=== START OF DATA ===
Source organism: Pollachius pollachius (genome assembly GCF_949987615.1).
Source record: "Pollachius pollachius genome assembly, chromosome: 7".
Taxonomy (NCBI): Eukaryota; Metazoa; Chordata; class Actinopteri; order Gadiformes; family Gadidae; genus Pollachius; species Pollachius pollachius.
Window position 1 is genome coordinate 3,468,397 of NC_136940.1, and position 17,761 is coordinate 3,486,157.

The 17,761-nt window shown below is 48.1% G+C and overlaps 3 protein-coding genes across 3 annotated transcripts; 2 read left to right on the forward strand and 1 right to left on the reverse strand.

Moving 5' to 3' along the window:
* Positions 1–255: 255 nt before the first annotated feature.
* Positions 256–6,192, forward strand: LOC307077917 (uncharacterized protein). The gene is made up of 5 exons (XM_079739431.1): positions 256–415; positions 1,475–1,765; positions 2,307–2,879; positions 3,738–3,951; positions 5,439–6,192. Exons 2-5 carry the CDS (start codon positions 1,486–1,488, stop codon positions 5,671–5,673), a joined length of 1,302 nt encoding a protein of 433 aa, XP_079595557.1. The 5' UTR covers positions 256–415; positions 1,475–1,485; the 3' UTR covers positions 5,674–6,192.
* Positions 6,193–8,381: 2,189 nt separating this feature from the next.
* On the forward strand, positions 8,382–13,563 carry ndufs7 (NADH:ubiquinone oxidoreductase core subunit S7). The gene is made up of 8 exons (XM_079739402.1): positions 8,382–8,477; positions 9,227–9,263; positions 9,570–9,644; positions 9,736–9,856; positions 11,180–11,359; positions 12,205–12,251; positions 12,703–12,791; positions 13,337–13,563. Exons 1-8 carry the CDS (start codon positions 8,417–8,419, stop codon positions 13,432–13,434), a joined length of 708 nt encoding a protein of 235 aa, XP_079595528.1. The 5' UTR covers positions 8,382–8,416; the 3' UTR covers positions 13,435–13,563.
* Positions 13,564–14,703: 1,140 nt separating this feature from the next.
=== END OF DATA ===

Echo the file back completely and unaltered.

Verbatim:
Source organism: Pollachius pollachius (genome assembly GCF_949987615.1).
Source record: "Pollachius pollachius genome assembly, chromosome: 7".
Taxonomy (NCBI): Eukaryota; Metazoa; Chordata; class Actinopteri; order Gadiformes; family Gadidae; genus Pollachius; species Pollachius pollachius.
Window position 1 is genome coordinate 3,468,397 of NC_136940.1, and position 17,761 is coordinate 3,486,157.

The 17,761-nt window shown below is 48.1% G+C and overlaps 3 protein-coding genes across 3 annotated transcripts; 2 read left to right on the forward strand and 1 right to left on the reverse strand.

Moving 5' to 3' along the window:
* Positions 1–255: 255 nt before the first annotated feature.
* Positions 256–6,192, forward strand: LOC307077917 (uncharacterized protein). The gene is made up of 5 exons (XM_079739431.1): positions 256–415; positions 1,475–1,765; positions 2,307–2,879; positions 3,738–3,951; positions 5,439–6,192. Exons 2-5 carry the CDS (start codon positions 1,486–1,488, stop codon positions 5,671–5,673), a joined length of 1,302 nt encoding a protein of 433 aa, XP_079595557.1. The 5' UTR covers positions 256–415; positions 1,475–1,485; the 3' UTR covers positions 5,674–6,192.
* Positions 6,193–8,381: 2,189 nt separating this feature from the next.
* On the forward strand, positions 8,382–13,563 carry ndufs7 (NADH:ubiquinone oxidoreductase core subunit S7). The gene is made up of 8 exons (XM_079739402.1): positions 8,382–8,477; positions 9,227–9,263; positions 9,570–9,644; positions 9,736–9,856; positions 11,180–11,359; positions 12,205–12,251; positions 12,703–12,791; positions 13,337–13,563. Exons 1-8 carry the CDS (start codon positions 8,417–8,419, stop codon positions 13,432–13,434), a joined length of 708 nt encoding a protein of 235 aa, XP_079595528.1. The 5' UTR covers positions 8,382–8,416; the 3' UTR covers positions 13,435–13,563.
* Positions 13,564–14,703: 1,140 nt separating this feature from the next.